That could be because there are more collision claims in the daylight. It could also be that collision claims occur in a parking lot and it's a minor bump as opposed to driving down a highway. There could be any number of differences between the types of claims that might be made for collision versus property damage liability. I'm going to send you both of these items. We have the same types of charts as we did in the previous one, tracking along with lane departure warning.

We know how often these features will be integrated into cars. It's not going to happen overnight. We won't reach 80% for probably another 10 to 15 years of registered cars in America, referring back to the previous chart. This is just an example of what happens. You might wonder why lane departure warning doesn't have a significant impact on frequency, given the weighted average of these three types of vehicles

For instance, my son had a Jeep Cherokee. When I bought it for him eight years ago in 2016, it was a good car for a beginner driver, and I included the technology package. However, we both disliked the lane departure warning feature. When activated, the car's steering wheel automatically adjusts to keep you in the middle of the lane. If you get too close to either side, the car steers for you. This can lead to the driver battling with the car.

As an experienced driver, I didn't appreciate the car maneuvering against my control. The car assumes that I'm not paying attention or asleep, when I might just be too close to a line. No one drives perfectly in the center of the lane at all times.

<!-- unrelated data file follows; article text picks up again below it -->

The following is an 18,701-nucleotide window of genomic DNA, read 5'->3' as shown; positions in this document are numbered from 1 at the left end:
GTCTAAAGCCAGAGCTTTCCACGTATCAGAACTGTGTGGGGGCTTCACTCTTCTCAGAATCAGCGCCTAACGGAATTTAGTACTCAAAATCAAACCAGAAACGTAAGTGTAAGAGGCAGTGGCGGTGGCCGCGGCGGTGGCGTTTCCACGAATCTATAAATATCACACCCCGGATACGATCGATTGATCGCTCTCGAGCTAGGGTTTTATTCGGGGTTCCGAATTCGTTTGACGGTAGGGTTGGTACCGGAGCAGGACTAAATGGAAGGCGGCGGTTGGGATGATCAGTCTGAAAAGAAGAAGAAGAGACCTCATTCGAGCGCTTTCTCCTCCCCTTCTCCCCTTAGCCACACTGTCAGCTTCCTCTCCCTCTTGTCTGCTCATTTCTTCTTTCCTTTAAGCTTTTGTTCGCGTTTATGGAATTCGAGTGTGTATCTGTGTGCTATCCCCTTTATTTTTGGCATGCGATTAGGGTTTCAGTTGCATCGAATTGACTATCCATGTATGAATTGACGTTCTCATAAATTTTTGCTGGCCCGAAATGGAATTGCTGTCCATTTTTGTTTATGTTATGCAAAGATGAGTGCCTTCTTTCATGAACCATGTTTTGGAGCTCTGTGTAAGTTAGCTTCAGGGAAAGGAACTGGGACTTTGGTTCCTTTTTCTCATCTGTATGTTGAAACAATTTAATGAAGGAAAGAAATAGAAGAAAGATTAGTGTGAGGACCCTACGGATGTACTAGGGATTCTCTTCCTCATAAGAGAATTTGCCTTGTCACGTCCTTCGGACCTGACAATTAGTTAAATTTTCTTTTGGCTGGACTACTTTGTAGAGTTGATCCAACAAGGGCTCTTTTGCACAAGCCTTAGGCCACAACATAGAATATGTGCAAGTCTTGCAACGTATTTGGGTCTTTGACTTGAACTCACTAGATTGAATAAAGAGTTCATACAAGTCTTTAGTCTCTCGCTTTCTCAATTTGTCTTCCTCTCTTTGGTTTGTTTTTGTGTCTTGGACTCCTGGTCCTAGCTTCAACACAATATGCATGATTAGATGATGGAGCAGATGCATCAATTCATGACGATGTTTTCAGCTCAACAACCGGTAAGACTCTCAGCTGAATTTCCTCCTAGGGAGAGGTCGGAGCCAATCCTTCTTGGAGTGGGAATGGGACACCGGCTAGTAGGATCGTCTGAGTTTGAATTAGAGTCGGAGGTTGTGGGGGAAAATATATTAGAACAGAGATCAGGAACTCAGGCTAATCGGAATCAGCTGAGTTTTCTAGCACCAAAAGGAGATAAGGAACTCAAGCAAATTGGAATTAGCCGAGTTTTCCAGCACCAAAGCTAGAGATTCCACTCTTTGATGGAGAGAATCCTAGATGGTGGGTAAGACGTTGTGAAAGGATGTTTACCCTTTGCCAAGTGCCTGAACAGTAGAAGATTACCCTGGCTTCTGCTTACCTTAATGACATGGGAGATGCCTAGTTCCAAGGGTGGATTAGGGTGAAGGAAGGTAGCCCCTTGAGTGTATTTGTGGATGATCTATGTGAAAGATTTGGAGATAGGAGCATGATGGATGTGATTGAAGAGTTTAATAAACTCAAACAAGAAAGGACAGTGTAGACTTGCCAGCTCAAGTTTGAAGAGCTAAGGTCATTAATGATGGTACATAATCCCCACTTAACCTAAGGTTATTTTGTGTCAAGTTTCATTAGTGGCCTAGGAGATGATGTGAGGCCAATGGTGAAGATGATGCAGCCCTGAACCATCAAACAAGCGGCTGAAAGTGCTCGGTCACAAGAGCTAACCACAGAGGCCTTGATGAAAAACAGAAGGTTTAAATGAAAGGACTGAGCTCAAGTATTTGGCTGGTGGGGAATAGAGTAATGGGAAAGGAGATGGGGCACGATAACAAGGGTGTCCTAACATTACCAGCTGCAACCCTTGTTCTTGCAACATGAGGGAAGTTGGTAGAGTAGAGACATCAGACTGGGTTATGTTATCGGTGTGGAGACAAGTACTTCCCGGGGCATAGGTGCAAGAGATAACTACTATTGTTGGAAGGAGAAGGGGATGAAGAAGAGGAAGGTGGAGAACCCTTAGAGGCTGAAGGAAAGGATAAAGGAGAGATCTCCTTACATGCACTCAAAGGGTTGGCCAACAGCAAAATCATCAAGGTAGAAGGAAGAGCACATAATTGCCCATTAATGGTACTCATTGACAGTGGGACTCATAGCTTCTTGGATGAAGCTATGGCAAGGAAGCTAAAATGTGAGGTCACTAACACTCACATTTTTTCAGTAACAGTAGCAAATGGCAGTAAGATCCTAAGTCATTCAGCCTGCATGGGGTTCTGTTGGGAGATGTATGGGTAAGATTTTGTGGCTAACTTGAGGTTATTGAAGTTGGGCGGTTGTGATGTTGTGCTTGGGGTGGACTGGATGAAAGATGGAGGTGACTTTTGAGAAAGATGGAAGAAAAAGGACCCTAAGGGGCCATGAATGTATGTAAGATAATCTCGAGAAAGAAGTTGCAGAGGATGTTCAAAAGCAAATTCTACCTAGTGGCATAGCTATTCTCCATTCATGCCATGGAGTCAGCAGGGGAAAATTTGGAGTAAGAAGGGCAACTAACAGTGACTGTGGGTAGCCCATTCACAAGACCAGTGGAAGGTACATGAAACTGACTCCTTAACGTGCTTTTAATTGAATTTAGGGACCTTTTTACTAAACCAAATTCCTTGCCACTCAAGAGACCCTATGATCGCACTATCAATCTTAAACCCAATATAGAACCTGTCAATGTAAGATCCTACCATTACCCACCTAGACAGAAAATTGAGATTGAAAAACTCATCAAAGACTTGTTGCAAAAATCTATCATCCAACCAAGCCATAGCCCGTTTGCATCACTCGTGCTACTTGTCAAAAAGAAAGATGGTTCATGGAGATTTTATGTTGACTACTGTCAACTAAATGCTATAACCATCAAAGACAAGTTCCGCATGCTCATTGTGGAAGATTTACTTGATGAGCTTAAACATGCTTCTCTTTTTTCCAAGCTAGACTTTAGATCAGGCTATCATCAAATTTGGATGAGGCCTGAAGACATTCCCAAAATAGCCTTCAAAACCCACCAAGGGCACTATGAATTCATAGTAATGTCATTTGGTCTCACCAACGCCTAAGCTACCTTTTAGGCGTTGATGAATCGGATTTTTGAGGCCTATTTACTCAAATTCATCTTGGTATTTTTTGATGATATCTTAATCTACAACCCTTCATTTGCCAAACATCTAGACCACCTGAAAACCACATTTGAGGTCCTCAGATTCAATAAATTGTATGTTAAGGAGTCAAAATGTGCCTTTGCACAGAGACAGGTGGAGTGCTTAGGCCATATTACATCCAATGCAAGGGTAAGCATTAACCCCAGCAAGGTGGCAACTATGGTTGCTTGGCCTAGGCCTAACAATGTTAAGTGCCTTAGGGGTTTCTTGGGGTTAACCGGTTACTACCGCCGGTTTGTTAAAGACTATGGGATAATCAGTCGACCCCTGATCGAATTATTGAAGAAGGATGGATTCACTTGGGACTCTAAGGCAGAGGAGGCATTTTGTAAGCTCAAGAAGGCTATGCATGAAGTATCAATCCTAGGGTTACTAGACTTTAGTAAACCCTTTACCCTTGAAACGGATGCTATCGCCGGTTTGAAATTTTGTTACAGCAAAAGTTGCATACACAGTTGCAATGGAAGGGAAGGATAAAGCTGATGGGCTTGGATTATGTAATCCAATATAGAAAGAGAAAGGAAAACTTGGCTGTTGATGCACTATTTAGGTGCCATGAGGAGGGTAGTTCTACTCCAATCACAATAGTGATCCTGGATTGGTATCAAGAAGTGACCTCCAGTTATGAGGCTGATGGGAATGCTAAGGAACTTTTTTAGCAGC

This technology is a warning system. Not only does the vehicle try to steer against the driver's wishes, but the seat can start shaking. In many models in America, the seat vibrates if you get too close to the right or left line. This is a reason for me to deactivate this technology. I don't want my seat vibrating.

Is there any data on how often these features get deactivated in cars?

There have been studies, largely from American car rental companies. These businesses, unlike insurance companies, buy new cars which depreciate over time. Companies like Enterprise, National, and Alamo, all owned by Enterprise, typically keep cars for one and a half to two years due to depreciation. Studies have been conducted to determine what percentage of the time the technology in these rental cars remains activated by the end of the rental term. The results indicate a low percentage, although I can't provide a specific figure at the moment. I could find this information for you.

I'm curious if it's around 50%, 70%, or 80%.

I believe it's more than 50% that gets turned off. I'll make a note to find that information for you. I could discuss this with someone in the industry or perhaps IIHS may have the information.

I'm asking because I'm interested in the effectiveness of different technologies and whether any of the newer technologies, those just being released or only available for a year, will change the trends we've seen over the last five to seven years.